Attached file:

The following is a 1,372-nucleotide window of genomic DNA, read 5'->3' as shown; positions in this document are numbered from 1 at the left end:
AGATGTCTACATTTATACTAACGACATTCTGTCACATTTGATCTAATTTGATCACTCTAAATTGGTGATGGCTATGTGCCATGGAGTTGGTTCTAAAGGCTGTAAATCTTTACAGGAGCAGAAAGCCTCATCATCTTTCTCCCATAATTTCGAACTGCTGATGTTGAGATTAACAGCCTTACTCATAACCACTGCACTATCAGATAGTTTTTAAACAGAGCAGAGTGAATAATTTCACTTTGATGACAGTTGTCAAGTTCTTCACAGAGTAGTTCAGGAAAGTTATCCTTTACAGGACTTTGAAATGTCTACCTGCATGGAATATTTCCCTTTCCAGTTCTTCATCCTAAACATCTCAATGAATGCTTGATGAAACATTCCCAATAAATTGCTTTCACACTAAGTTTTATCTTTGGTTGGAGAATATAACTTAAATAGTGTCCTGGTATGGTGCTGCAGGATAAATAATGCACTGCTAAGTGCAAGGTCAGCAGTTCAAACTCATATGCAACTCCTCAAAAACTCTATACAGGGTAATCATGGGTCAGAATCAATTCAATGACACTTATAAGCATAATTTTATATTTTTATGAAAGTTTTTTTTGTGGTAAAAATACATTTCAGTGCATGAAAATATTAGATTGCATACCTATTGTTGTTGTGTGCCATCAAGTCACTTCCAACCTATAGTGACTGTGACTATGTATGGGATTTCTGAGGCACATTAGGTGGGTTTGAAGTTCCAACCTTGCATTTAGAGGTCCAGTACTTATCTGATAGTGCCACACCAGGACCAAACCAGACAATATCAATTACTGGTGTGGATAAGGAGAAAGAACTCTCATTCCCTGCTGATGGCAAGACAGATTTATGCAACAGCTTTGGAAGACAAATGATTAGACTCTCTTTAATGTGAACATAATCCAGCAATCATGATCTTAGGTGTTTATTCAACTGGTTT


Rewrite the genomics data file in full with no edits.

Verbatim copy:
The following is a 1,372-nucleotide window of genomic DNA, read 5'->3' as shown; positions in this document are numbered from 1 at the left end:
AGATGTCTACATTTATACTAACGACATTCTGTCACATTTGATCTAATTTGATCACTCTAAATTGGTGATGGCTATGTGCCATGGAGTTGGTTCTAAAGGCTGTAAATCTTTACAGGAGCAGAAAGCCTCATCATCTTTCTCCCATAATTTCGAACTGCTGATGTTGAGATTAACAGCCTTACTCATAACCACTGCACTATCAGATAGTTTTTAAACAGAGCAGAGTGAATAATTTCACTTTGATGACAGTTGTCAAGTTCTTCACAGAGTAGTTCAGGAAAGTTATCCTTTACAGGACTTTGAAATGTCTACCTGCATGGAATATTTCCCTTTCCAGTTCTTCATCCTAAACATCTCAATGAATGCTTGATGAAACATTCCCAATAAATTGCTTTCACACTAAGTTTTATCTTTGGTTGGAGAATATAACTTAAATAGTGTCCTGGTATGGTGCTGCAGGATAAATAATGCACTGCTAAGTGCAAGGTCAGCAGTTCAAACTCATATGCAACTCCTCAAAAACTCTATACAGGGTAATCATGGGTCAGAATCAATTCAATGACACTTATAAGCATAATTTTATATTTTTATGAAAGTTTTTTTTGTGGTAAAAATACATTTCAGTGCATGAAAATATTAGATTGCATACCTATTGTTGTTGTGTGCCATCAAGTCACTTCCAACCTATAGTGACTGTGACTATGTATGGGATTTCTGAGGCACATTAGGTGGGTTTGAAGTTCCAACCTTGCATTTAGAGGTCCAGTACTTATCTGATAGTGCCACACCAGGACCAAACCAGACAATATCAATTACTGGTGTGGATAAGGAGAAAGAACTCTCATTCCCTGCTGATGGCAAGACAGATTTATGCAACAGCTTTGGAAGACAAATGATTAGACTCTCTTTAATGTGAACATAATCCAGCAATCATGATCTTAGGTGTTTATTCAACTGGTTT